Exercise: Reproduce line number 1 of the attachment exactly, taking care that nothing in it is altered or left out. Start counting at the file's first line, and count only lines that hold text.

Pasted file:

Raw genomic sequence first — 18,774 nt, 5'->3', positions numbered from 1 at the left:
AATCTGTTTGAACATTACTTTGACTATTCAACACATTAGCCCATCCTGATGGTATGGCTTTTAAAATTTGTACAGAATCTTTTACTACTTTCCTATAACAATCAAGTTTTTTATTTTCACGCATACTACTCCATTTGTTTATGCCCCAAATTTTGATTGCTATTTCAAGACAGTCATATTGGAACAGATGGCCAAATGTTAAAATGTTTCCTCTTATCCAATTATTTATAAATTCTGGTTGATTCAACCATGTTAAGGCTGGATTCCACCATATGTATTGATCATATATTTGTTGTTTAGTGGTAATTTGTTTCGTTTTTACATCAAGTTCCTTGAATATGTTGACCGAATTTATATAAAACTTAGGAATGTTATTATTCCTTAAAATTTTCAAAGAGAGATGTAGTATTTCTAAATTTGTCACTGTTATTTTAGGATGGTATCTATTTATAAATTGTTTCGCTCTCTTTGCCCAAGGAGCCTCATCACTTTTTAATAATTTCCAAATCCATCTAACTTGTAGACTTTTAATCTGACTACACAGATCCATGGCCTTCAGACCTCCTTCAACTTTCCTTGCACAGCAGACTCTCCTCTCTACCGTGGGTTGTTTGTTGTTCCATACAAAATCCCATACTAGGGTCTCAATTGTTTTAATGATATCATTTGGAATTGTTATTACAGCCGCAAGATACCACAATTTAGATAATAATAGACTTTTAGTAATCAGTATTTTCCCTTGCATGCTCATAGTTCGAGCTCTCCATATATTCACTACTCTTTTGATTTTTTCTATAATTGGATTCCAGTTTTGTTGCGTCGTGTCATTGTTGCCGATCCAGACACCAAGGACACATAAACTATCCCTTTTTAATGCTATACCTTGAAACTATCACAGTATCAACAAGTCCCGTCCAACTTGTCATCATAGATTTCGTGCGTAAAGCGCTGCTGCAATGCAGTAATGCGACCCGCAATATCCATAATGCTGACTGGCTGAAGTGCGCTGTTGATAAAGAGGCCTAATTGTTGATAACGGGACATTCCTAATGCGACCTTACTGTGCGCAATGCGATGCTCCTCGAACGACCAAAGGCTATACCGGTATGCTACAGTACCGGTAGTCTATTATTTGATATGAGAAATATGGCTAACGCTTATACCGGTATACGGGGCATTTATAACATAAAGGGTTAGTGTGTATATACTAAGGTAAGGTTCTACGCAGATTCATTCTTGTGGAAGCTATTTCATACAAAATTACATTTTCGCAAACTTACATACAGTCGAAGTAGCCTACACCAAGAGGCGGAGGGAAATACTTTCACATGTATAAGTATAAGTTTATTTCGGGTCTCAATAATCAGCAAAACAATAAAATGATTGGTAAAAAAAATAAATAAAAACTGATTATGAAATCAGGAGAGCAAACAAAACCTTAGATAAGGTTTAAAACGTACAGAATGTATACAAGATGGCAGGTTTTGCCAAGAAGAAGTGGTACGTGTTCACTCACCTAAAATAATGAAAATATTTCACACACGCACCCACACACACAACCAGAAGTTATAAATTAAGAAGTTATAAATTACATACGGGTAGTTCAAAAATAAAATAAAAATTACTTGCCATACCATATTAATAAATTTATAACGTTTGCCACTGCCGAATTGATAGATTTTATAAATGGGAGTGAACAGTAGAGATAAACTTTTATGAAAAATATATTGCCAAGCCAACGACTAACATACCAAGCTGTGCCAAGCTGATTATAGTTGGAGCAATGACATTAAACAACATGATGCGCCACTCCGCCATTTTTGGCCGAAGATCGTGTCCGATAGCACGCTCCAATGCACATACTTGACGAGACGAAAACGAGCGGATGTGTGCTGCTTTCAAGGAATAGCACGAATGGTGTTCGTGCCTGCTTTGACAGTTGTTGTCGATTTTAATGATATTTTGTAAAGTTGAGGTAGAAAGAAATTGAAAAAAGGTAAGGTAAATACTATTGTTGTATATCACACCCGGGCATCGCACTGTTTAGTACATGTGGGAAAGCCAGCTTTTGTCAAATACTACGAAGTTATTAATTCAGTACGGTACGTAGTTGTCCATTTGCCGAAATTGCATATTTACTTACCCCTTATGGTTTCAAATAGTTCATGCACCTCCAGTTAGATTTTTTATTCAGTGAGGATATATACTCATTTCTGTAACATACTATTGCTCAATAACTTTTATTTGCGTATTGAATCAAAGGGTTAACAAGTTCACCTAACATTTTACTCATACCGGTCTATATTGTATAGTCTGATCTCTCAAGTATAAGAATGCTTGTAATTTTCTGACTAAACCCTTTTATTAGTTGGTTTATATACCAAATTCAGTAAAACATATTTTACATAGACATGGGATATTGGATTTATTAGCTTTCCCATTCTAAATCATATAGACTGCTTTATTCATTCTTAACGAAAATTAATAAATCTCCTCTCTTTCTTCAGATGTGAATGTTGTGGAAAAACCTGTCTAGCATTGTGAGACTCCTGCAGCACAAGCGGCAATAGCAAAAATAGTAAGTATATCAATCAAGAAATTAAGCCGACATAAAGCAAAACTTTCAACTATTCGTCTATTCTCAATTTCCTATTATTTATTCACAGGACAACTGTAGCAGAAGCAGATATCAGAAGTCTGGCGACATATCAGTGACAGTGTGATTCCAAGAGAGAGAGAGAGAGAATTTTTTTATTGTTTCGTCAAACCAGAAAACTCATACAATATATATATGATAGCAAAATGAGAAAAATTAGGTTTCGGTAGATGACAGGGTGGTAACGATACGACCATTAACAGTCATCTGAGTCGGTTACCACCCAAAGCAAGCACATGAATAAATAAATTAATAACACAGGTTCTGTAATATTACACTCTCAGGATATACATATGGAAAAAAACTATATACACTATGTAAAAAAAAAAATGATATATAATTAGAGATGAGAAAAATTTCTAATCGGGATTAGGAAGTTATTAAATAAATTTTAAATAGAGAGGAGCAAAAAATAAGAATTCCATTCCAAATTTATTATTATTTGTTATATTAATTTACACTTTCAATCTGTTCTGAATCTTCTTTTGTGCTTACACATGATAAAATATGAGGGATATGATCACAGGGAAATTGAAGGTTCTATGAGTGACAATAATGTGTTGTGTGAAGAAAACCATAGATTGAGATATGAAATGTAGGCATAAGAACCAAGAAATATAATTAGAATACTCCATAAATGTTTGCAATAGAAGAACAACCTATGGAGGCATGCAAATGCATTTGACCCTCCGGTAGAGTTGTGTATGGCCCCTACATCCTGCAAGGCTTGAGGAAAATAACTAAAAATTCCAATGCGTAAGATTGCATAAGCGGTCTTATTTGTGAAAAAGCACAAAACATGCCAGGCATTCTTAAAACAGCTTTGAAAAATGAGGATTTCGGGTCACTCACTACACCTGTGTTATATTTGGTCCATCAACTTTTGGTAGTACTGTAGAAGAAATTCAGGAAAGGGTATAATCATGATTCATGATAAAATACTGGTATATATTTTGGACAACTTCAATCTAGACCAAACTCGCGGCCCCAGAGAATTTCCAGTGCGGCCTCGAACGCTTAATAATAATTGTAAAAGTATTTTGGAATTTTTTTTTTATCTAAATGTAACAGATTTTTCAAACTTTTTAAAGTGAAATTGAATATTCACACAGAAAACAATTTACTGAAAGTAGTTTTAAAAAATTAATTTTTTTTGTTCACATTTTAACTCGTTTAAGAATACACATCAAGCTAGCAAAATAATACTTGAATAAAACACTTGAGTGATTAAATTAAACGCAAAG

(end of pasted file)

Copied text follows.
Raw genomic sequence first — 18,774 nt, 5'->3', positions numbered from 1 at the left: